While Apple benefits greatly from the open markets for x86 and ARM chips and from relying on Intel to design much of its Mac logic boards, it no longer has any edge in components that it once held as a PowerPC user. Between 1994 and 2005, Apple experienced waves of efficiency, performance, and cost advantages over PC vendors tied to Intel’s x86 architecture, particularly as Intel delivered a string of disappointments from the Pentium Pro to Itanium to the blazing hot Pentium 4.
Those PowerPC advantages were difficult to maintain in competition with Intel’s vast economies of scale, particularly as Apple’s PowerPC partners lost interest in investing in the desktop market. AMD also contributed significantly to the x86 market by offering Intel credible competition and forcing Intel to abandon its unwieldy 64-bit processor plans and the megahertz myth of the Pentium 4 in favor of copying AMD’s own 64-bit implementation of x86. Once Intel laid out plans to design an AMD-64 compatible, efficient chip based on its earlier Pentium III architecture, Apple had no reason to keep waiting for new blood to squeeze from the PowerPC turnip.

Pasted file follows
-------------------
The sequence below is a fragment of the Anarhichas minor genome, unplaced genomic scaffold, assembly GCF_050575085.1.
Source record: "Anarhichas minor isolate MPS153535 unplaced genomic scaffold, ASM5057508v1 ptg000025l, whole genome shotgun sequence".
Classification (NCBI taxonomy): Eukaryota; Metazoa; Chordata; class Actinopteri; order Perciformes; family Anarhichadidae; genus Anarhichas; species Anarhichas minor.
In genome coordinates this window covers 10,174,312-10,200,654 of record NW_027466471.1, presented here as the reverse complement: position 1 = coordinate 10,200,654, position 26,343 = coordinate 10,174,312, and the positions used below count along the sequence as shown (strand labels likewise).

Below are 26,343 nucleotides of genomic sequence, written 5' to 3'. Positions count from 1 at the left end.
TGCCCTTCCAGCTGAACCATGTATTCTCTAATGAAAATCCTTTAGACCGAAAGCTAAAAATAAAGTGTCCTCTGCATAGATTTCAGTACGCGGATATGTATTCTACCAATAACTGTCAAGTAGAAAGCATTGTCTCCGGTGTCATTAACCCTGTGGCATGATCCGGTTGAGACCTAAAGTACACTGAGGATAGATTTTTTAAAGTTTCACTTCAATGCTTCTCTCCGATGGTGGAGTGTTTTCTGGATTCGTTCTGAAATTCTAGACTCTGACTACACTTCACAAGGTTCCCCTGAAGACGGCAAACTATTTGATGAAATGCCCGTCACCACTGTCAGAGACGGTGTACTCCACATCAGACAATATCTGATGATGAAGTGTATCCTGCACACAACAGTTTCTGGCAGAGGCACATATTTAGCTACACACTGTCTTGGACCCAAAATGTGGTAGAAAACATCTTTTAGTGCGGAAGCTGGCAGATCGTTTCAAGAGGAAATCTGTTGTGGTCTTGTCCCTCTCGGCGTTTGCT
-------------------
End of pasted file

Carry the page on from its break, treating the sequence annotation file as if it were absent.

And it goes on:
Apple’s migration to Intel was particularly traumatic for PA Semi, which had been working to develop an efficient PowerPC processor that Apple could use in its laptops in place of the aging G4 chips from Freescale (Motorola) and IBM. The problem was that PA Semi wouldn’t have its new chip ready until well into 2007, while Intel’s new Core processor would be available in early 2006. Intel could also provide Apple with a full array of chips for everything from desktops to workstations to servers. Apple was able to complete a full transition of its entire product line within a year, well before PA Semi’s potential laptop processor would even become available. Apple also adopted a new low power Intel x86 processor for use in Apple TV.
PA Semi was simply gunned down by the juggernaut of Intel, and at this point, backtracking to salvage the work done to develop a workable PowerPC processor makes no sense. While Apple has no apparent use for PWRficient, there are other ways it could use PA Semi’s assets and engineers.